Tradition also explains why some schools turn out more players at specific positions. "There was once a time when you would look at Penn State and say they were Linebacker U," says Grier, who has scouted and coached for various clubs since 1966. "They recruited kids who were excellent athletes and good linebackers. And so if you were a linebacker, you wanted to go to Penn State."
Fassell agrees that schools once had set identities. "It used to be that colleges played a certain style of football," he recalls. "It used to be that USC had the running backs, Notre Dame had the linemen, but it's changing. There was also a period of time when you could name Oklahoma, Texas and Nebraska as running teams. They all ran the ball. But when I looked at the Texas-Oklahoma game about a year ago, Oklahoma was throwing it all over and Texas was throwing the hell out of the ball. The University of Washington getting [so many NFL] quarterbacks is just happenstance. I think it was just an oddity that they were with Washington."
Maybe. The highest-rated quarterbacks in the NFL in 2001 have included Kurt Warner (Northern Iowa) and Brett Favre (Southern Mississippi) in the National Football Conference, and Rich Gannon (Delaware) and Vinny Testaverde (Miami) in the American Football Conference. But the profusion of University of Washington quarterbacks in the NFL may not have resulted entirely by chance. Once Warren Moon and a number of other Huskies had established themselves in the pros, recruiting top quarterbacks became easier for Washington. As former Huskies coach Don James would say to prospects: "Young man, you come and play for us, and just look -- you'll get a chance to go into the NFL."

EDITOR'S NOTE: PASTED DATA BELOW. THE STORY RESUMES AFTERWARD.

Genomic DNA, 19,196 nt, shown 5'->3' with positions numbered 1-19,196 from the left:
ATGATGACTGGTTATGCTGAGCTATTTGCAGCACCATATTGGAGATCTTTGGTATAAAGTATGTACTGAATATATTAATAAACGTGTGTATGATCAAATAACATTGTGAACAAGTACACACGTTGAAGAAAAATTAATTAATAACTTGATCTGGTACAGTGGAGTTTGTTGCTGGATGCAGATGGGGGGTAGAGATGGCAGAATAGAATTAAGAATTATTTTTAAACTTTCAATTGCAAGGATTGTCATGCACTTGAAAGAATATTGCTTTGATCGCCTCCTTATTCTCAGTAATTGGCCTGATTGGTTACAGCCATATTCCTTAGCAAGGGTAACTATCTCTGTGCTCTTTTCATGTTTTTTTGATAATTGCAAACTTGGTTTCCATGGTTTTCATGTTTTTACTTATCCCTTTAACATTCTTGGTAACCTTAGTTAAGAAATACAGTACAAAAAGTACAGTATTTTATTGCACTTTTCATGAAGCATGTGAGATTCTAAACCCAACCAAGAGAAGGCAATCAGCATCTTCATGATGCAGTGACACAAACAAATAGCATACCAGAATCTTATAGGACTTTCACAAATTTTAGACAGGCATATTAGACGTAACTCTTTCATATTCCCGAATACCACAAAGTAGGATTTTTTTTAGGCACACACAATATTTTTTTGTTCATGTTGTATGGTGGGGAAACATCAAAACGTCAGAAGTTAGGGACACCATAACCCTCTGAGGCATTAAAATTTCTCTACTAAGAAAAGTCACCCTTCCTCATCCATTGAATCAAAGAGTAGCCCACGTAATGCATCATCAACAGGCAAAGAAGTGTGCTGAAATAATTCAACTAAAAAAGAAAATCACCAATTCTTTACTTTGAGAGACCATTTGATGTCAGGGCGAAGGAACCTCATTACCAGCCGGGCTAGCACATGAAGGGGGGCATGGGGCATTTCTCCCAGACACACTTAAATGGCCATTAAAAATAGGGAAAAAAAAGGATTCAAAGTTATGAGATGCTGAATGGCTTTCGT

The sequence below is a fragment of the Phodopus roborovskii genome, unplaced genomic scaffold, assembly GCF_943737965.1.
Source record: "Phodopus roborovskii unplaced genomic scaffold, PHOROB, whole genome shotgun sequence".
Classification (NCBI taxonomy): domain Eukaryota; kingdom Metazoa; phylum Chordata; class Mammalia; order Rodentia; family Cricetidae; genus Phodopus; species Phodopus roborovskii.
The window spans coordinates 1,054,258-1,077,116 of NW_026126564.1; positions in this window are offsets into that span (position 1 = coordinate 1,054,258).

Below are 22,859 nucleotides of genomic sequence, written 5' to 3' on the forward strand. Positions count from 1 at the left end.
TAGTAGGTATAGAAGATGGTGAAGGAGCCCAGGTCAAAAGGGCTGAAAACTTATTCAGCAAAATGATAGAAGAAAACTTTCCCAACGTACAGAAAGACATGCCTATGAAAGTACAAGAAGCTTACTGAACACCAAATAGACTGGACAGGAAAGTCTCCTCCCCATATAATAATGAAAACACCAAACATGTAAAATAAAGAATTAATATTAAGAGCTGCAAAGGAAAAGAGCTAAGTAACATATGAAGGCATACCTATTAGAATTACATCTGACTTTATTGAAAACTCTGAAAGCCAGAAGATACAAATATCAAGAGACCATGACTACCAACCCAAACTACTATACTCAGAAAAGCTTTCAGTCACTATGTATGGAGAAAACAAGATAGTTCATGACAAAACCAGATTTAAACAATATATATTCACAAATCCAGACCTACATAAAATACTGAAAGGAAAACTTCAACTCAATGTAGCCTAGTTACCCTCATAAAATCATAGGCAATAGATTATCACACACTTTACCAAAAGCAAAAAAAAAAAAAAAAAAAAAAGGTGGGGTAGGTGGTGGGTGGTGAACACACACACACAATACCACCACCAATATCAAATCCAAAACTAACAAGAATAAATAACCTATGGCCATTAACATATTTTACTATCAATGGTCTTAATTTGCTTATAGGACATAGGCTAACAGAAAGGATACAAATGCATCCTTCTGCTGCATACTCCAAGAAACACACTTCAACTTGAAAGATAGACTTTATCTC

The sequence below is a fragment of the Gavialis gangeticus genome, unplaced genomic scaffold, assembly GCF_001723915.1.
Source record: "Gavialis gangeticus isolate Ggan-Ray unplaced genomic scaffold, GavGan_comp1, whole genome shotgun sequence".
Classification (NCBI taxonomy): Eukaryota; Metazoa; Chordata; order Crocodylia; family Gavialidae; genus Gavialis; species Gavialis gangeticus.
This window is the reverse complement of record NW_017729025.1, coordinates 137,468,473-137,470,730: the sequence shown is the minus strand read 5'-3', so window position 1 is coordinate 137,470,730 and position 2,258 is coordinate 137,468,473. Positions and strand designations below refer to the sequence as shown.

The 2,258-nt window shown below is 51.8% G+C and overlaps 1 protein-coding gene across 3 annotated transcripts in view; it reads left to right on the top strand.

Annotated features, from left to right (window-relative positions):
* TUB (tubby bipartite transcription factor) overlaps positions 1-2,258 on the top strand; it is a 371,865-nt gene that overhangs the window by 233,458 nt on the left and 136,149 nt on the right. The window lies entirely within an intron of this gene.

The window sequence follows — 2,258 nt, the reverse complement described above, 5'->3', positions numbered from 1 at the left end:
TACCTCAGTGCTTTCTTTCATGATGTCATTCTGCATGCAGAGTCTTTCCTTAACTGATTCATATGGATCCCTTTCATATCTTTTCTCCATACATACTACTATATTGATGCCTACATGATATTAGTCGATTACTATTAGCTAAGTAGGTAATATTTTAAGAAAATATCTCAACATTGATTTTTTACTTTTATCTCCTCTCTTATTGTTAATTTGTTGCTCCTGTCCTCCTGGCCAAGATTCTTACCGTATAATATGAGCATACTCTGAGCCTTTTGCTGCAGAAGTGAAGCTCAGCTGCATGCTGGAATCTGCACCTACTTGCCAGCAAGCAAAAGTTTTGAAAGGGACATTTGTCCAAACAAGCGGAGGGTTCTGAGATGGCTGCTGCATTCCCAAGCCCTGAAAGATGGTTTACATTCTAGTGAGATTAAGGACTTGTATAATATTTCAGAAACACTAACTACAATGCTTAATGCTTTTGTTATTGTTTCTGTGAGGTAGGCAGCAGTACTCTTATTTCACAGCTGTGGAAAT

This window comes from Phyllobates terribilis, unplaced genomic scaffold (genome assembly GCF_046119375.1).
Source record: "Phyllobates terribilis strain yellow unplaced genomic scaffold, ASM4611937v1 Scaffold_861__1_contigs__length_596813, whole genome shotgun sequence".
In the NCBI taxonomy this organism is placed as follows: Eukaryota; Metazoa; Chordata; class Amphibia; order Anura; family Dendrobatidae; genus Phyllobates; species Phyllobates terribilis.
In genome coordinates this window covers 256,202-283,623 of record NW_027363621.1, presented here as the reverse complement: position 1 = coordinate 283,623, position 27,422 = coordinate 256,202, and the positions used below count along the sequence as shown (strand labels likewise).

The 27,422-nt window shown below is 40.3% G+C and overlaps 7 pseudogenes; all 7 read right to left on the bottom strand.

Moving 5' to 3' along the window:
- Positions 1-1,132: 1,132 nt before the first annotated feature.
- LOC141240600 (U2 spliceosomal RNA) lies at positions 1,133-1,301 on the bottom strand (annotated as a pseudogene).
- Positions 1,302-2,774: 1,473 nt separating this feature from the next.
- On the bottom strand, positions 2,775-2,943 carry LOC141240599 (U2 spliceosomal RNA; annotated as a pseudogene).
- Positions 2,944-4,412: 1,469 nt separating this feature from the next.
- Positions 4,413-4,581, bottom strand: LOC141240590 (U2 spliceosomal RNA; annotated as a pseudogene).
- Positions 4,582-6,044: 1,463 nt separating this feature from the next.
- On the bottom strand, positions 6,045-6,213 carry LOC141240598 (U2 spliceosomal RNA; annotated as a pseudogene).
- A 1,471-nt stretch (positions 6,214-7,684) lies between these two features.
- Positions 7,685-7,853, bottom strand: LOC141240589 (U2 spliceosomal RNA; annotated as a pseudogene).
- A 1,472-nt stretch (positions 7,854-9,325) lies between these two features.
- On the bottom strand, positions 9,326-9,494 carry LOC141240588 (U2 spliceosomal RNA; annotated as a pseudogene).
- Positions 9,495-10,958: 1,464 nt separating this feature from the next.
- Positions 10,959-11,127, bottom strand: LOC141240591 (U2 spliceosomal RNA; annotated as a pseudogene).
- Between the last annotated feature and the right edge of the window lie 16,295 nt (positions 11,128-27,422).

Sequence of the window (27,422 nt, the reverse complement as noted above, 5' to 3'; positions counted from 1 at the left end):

James, now retired, coached the Huskies for 18 years (1975-92) and watched many quarterbacks during that time. "In actual recruiting we just got lucky," concedes James, not claiming that coaching genius is responsible. "We got a couple of guys [like Moon] early in my career. It was interesting -- some high school coach was quoted as saying that with my offense, we'll never prepare a quarterback for the pros." He laughs.
During James's tenure, the Huskies were in the top 10 in the final polls just six times. But the list of quarterbacks is impressive. Moon, who finished his NFL pro career in 2000 with a record 70,553 combined NFL and Canadian Football League passing yards, finished at Washington in 1977 and spent the next six seasons with the Edmonton Eskimos of the CFL. After Moon came Steve Pelleur (Dallas and Kansas City, 1984-91), Tom Flick (four teams, finished with San Diego, 1981-86), Hugh Millen (1986-95, four teams, finished with Denver), Gary Conklin (Washington and San Francisco, 1990-95), Mark Brunell (1993-present, now with Jacksonville), Chris Chandler (1988 to the present, now with Atlanta), Billy Joe Hobert (1995-present, now with Indianapolis), Brock Huard (1999-present, Seattle), Damon Huard (brother of Brock, 1997-present, now with New England), and rookie Marques Tuiasosopo (Oakland).